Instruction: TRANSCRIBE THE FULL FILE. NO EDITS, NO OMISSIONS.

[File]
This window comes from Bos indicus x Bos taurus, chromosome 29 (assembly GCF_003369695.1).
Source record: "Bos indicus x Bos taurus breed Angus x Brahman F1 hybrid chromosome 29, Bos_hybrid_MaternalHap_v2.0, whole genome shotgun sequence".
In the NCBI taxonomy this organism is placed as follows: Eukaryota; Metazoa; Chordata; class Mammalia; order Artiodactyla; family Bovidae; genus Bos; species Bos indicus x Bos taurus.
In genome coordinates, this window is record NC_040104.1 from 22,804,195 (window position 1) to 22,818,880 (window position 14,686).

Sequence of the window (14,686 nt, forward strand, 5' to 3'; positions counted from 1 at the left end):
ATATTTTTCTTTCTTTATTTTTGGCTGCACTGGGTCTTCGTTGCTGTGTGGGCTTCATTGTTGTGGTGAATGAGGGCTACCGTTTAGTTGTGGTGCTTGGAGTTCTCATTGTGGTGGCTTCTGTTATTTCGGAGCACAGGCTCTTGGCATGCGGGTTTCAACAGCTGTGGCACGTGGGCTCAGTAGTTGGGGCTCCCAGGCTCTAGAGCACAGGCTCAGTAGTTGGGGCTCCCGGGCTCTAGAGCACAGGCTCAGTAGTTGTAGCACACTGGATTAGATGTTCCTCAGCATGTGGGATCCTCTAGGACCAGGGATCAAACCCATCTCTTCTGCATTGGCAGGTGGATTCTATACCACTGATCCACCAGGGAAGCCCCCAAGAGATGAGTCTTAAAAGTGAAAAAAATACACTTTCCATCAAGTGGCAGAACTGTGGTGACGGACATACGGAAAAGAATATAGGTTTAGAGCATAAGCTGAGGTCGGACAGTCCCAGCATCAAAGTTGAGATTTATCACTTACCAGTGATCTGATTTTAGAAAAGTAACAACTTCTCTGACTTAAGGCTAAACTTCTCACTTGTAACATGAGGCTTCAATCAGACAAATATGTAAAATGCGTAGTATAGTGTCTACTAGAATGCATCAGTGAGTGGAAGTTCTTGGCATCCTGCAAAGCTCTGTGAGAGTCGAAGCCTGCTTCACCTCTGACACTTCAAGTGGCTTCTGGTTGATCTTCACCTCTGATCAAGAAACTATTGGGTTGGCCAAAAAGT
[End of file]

This window comes from Bos indicus x Bos taurus, chromosome 29 (assembly GCF_003369695.1).
Source record: "Bos indicus x Bos taurus breed Angus x Brahman F1 hybrid chromosome 29, Bos_hybrid_MaternalHap_v2.0, whole genome shotgun sequence".
In the NCBI taxonomy this organism is placed as follows: Eukaryota; Metazoa; Chordata; class Mammalia; order Artiodactyla; family Bovidae; genus Bos; species Bos indicus x Bos taurus.
In genome coordinates, this window is record NC_040104.1 from 22,804,195 (window position 1) to 22,818,880 (window position 14,686).

Sequence of the window (14,686 nt, forward strand, 5' to 3'; positions counted from 1 at the left end):
ATATTTTTCTTTCTTTATTTTTGGCTGCACTGGGTCTTCGTTGCTGTGTGGGCTTCATTGTTGTGGTGAATGAGGGCTACCGTTTAGTTGTGGTGCTTGGAGTTCTCATTGTGGTGGCTTCTGTTATTTCGGAGCACAGGCTCTTGGCATGCGGGTTTCAACAGCTGTGGCACGTGGGCTCAGTAGTTGGGGCTCCCAGGCTCTAGAGCACAGGCTCAGTAGTTGGGGCTCCCGGGCTCTAGAGCACAGGCTCAGTAGTTGTAGCACACTGGATTAGATGTTCCTCAGCATGTGGGATCCTCTAGGACCAGGGATCAAACCCATCTCTTCTGCATTGGCAGGTGGATTCTATACCACTGATCCACCAGGGAAGCCCCCAAGAGATGAGTCTTAAAAGTGAAAAAAATACACTTTCCATCAAGTGGCAGAACTGTGGTGACGGACATACGGAAAAGAATATAGGTTTAGAGCATAAGCTGAGGTCGGACAGTCCCAGCATCAAAGTTGAGATTTATCACTTACCAGTGATCTGATTTTAGAAAAGTAACAACTTCTCTGACTTAAGGCTAAACTTCTCACTTGTAACATGAGGCTTCAATCAGACAAATATGTAAAATGCGTAGTATAGTGTCTACTAGAATGCATCAGTGAGTGGAAGTTCTTGGCATCCTGCAAAGCTCTGTGAGAGTCGAAGCCTGCTTCACCTCTGACACTTCAAGTGGCTTCTGGTTGATCTTCACCTCTGATCAAGAAACTATTGGGTTGGCCAAAAAGT